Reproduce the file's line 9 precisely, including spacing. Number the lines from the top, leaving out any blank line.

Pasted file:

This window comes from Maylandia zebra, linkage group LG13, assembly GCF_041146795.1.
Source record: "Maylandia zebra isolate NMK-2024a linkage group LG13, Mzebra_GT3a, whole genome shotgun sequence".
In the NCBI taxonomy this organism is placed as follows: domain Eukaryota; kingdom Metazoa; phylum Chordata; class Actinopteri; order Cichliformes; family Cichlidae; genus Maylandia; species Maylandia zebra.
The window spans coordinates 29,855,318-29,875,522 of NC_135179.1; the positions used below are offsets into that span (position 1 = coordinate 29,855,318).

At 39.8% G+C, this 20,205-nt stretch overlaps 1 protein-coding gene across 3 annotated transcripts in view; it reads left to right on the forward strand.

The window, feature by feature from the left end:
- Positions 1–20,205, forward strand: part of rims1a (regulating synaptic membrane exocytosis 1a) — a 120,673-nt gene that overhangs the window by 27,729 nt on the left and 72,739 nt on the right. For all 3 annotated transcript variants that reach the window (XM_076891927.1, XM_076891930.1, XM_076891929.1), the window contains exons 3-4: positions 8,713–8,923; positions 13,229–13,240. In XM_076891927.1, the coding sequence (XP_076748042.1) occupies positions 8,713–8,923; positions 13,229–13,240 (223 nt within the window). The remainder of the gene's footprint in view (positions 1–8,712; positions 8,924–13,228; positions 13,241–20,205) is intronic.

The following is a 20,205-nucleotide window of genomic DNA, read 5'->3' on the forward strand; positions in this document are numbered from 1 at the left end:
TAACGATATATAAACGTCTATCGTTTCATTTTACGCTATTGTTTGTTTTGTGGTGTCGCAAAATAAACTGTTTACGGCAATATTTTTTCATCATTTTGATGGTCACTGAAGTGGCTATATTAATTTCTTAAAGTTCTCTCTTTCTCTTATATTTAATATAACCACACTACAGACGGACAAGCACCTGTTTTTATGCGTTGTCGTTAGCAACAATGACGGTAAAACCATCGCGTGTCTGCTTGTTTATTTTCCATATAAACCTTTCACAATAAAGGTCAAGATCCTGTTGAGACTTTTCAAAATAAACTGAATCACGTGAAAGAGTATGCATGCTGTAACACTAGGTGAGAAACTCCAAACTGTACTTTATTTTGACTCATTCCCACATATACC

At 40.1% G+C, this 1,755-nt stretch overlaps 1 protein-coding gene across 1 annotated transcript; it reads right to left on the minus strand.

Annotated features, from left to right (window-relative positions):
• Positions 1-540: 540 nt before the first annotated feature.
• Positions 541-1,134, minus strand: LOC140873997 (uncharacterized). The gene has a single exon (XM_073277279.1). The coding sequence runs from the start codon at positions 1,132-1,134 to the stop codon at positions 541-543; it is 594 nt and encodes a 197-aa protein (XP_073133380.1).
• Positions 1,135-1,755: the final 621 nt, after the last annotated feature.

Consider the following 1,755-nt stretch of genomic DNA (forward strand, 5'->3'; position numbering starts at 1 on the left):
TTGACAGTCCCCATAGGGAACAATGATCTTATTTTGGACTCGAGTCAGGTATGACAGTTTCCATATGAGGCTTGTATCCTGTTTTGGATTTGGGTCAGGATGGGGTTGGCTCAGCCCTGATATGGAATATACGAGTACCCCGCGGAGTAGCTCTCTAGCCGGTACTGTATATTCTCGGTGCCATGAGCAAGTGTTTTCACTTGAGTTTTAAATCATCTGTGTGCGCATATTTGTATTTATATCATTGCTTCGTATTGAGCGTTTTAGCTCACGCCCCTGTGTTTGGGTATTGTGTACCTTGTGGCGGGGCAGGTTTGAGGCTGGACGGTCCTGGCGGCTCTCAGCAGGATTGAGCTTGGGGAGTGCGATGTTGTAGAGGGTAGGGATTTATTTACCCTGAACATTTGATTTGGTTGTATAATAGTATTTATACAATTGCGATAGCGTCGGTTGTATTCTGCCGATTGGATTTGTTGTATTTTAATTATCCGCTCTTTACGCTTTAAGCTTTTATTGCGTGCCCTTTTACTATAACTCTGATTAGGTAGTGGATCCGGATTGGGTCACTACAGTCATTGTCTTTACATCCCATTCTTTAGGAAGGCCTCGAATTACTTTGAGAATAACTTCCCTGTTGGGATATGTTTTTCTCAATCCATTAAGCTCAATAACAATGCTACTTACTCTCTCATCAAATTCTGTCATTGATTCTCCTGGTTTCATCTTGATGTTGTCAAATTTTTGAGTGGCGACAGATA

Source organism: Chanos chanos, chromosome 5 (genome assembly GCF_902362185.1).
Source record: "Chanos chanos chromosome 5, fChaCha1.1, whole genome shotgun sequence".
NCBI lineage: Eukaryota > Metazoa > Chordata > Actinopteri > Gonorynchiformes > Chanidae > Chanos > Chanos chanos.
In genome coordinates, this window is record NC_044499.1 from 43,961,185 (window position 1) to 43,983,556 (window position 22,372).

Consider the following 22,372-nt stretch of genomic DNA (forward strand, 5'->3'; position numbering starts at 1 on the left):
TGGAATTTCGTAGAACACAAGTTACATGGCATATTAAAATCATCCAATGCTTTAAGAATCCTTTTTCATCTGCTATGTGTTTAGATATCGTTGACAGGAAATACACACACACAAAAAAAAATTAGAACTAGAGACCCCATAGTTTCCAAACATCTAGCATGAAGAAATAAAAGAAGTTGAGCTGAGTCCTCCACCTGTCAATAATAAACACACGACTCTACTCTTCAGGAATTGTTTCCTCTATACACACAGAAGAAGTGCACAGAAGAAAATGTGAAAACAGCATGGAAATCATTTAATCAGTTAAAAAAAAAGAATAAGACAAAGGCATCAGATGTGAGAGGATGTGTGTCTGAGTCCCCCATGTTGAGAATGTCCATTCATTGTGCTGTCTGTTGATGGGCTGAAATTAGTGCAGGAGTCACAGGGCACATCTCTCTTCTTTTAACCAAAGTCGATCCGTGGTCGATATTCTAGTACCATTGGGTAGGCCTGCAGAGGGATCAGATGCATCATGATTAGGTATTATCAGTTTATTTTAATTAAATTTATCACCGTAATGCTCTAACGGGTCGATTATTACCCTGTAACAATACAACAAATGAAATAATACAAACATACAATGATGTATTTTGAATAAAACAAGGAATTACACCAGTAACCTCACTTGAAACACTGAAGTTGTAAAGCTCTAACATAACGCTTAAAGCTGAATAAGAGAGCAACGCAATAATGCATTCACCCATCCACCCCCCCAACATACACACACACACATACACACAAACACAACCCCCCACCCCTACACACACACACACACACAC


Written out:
TAACGATATATAAACGTCTATCGTTTCATTTTACGCTATTGTTTGTTTTGTGGTGTCGCAAAATAAACTGTTTACGGCAATATTTTTTCATCATTTTGATGGTCACTGAAGTGGCTATATTAATTTCTTAAAGTTCTCTCTTTCTCTTATATTTAATATAACCACACTACAGACGGACAAGCACCTGTTTTTATGCGTTGTCGTTAGCAACAATGACGGTAAAACCATCGCGTGTCTGCTTGTTTATTTTCCATATAAACCTTTCACAATAAAGGTCAAGATCCTGTTGAGACTTTTCAAAATAAACTGAATCACGTGAAAGAGTATGCATGCTGTAACACTAGGTGAGAAACTCCAAACTGTACTTTATTTTGACTCATTCCCACATATACC